01/20/2013 10:27 am ET Updated Dec 06, 2017

Sliver in the Soul

Maybe it was another gray winter day. Maybe it was a post-holiday emotional hangover. Maybe it was long days and too little sleep. Whatever it was, it was that one too many drop into an already-full cup that sent it spilling over. I slipped into a dark, sad, and depressed place.

My usual cheery countenance was but a fantasy. I could no more snap myself out of it than I could run a marathon. Actually, all I wanted to do was crawl back in bed, pull the covers over my head and wake up when whatever this was had passed. However, my dog beat me to it:


So, with that option unavailable, and the realization that yes, I did need to go to work, I thought "WWJS"? Meaning, "What would Janet say?" I seemed to recall that I had doled out my share of advice over the years on how to pick yourself up in these situations. And though I hardly believed myself at this point (I was seriously into doubting everything...), I had very little else to try and absolutely nothing to lose. So I started one by one to pick up the tools that had been laid at my feet over the years.

  • Meditation: My mind was racing on a hamster wheel of doom and gloom. I knew that I needed to at least get it to slow down, if not stop altogether. I sat quietly for as long as I could. It helped a little.
  • Pray: My belief system includes belief in a power greater than myself. Knowing that I certainly had no control and no answers, I send a few (okay, a lot) of urgent requests and pleas to be released from this detrimental mindset. I have personal experience that tells me that when I put it out there and trust that it has been heard and will be acted upon at some point unknown to me, things do happen. All I could go on was that faith.
  • Read motivational/inspirational text: I went back to my tried-and-true volumes and read the words that usually uplift me. Mostly they sounded pretty but not enough to clear the fog. I moved on.
  • Say a mantra: When my kids were little I use to say "this too shall pass" a million times a day. I love the saying "It gets better." Sometimes "the sun will come out tomorrow" even works. Not so much for me at this point, but sometimes it does...
  • Write it down: I had no idea what to write. I seriously doubted my ability to complete a sentence. But I sat until an idea came and I wrote it down. That led to another thought, which led to another, which led to another. Pretty soon I had a substantial list of things that were bothering me. None of them were big or overwhelming. They were the types of things I tucked away in the moment precisely because they were not of great importance. Most I had forgotten about. But all together they became too much. Even a pebble is too much to carry if you get enough of them together.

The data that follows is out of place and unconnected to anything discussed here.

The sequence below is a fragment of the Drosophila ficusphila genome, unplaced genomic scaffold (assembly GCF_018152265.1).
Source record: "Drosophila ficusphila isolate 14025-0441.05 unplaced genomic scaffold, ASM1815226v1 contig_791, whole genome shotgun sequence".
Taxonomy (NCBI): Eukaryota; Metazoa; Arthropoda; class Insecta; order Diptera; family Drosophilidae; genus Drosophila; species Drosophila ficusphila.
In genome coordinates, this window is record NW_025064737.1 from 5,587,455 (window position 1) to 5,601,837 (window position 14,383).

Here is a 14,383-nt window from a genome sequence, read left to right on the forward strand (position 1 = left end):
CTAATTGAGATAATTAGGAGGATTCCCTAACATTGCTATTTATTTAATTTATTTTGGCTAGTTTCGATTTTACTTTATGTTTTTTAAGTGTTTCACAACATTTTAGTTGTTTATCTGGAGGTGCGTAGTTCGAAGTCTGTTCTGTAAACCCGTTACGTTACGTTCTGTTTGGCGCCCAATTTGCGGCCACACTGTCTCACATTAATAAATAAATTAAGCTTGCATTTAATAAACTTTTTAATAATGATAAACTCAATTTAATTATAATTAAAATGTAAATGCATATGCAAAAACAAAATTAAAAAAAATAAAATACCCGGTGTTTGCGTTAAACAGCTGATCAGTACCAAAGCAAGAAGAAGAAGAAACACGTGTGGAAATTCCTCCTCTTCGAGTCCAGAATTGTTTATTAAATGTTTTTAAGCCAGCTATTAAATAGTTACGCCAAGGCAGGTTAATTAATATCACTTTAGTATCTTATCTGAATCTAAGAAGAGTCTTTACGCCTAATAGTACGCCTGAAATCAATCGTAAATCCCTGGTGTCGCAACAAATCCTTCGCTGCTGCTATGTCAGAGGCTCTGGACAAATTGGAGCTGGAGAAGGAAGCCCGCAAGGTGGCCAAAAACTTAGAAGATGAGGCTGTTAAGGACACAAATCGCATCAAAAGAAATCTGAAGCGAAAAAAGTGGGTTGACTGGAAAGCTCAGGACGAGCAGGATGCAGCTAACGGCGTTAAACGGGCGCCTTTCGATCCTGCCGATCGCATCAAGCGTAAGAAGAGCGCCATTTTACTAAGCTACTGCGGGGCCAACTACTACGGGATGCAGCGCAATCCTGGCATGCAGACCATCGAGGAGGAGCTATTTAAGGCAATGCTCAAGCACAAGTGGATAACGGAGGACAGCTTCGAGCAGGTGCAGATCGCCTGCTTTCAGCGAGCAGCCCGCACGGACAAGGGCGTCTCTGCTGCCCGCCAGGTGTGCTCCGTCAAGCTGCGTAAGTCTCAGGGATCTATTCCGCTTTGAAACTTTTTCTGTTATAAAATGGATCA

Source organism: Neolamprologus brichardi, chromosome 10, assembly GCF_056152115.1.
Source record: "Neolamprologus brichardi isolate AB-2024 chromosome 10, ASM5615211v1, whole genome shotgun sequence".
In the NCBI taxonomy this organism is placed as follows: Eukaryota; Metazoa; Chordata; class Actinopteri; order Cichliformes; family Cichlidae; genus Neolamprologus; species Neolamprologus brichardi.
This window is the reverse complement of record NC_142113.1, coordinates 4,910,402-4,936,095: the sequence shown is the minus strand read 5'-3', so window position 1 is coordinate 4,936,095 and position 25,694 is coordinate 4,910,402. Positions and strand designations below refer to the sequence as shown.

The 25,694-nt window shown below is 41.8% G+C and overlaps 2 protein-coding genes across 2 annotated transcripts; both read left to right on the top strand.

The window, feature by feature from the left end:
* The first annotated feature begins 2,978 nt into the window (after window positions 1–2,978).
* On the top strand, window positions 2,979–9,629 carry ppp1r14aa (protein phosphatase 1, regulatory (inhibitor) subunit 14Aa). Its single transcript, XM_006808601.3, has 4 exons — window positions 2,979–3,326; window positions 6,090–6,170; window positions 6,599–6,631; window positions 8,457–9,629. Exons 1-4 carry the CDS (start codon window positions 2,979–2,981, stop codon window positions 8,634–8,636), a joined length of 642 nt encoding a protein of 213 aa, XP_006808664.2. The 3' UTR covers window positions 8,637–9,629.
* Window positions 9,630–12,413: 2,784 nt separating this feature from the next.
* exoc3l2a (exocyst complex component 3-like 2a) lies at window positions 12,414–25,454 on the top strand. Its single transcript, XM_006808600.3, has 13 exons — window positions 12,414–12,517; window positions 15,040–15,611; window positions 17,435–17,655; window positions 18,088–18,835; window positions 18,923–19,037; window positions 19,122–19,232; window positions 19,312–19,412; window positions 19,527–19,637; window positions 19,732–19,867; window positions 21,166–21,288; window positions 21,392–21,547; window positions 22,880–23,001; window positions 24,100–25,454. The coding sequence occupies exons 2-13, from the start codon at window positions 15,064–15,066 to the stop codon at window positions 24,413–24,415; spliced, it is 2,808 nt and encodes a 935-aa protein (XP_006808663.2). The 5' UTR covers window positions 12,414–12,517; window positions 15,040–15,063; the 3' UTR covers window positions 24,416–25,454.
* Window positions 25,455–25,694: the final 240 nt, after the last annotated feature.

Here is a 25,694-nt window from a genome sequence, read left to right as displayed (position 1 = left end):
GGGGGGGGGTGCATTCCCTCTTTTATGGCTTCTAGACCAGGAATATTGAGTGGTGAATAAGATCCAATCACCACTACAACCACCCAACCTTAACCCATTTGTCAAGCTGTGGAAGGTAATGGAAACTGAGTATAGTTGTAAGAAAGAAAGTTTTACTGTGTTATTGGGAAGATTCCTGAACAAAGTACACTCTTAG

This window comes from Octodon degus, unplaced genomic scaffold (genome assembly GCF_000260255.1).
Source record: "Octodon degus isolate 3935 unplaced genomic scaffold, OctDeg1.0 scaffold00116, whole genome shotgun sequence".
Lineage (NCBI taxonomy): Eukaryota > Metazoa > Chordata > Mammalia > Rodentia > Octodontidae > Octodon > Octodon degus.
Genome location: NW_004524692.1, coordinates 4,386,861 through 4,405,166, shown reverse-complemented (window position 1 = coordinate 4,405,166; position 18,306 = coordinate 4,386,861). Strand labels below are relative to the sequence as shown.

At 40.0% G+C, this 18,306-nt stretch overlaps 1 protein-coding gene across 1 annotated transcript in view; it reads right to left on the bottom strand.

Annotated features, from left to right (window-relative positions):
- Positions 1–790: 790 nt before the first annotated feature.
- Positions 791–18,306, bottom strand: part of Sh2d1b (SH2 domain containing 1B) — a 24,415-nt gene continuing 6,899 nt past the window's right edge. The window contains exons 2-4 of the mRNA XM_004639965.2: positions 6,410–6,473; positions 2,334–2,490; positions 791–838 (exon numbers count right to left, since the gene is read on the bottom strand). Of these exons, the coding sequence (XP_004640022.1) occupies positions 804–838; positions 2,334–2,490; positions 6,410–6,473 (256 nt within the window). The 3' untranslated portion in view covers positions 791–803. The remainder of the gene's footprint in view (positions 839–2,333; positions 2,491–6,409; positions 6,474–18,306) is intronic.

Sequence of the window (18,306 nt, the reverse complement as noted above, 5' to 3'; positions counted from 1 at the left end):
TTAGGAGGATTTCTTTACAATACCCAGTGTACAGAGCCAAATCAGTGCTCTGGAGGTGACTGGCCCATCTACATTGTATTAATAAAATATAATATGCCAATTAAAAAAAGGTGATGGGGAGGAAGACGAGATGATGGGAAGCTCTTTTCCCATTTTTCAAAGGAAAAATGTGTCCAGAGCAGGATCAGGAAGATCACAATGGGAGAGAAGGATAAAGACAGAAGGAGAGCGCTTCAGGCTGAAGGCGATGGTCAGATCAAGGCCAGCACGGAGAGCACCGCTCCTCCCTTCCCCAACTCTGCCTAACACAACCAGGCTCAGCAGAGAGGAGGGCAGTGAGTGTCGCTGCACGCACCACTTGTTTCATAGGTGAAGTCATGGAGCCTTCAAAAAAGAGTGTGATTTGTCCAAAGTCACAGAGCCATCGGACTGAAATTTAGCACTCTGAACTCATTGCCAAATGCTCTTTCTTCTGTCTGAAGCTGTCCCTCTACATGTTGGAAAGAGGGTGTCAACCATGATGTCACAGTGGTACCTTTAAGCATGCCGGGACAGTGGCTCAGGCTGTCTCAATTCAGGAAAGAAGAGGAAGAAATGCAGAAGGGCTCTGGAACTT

• Have a good cry: This "stuff" just needed to come out. My body needed that physical release. A good cry is healing on so many levels.
  • Reach out: I was finally at a point where, although getting better, I knew I needed a strong hand to help pull me back up the rest of the way. I reached out to a friend who let me vent. It is so important not only to let it out, but to feel heard. You can spill your guts to anyone, but if they aren't listening, if they haven't acknowledged you, it is worthless, or sometimes more damaging. Knowing who you can trust, who believes in you and supports you, is so important in these situations.
  • Breathe: Once I had done all that releasing, a big belly breath sealed the deal. It pushed out the wisps of sadness that remained, leaving me lighter, clearer, and ready to re-start my day.

I progressed through my day, and little by little I started to feel better. By the time my head hit the pillow, I could even be grateful for a couple of important conversations I had had. And, with a huge sense of relief and gratitude, I awoke the next day feeling back to my old self.

What I had experienced was called "life." It is not all rosy all the time. Sometimes we get a splinter in our soul. Something is there that doesn't belong and until we get it out -- all of it out -- it is painful. Left unattended, something that starts out small can fester and grow and cause much bigger issues. Once again, I have learned that it is so much better to get it out in the moment.

Sometimes one of these tools is all I need. Sometimes, like this one, I needed the whole kit. I am sure there will be more that I will pick up along the way that will be helpful down the path.

I know I will continue to learn these kinds of lessons on my journey. I will continue to be grateful for the tools I have to help me when I forget who I am and where I am supposed to be. And through it all, I will continue to walk confidently on my path, knowing that even though I may stumble or fall, I have people to help pick me back up and to be a light in my darkness. Amen to that. Here's to a sliver-free life!

For more by Janet M. Neal, click here.

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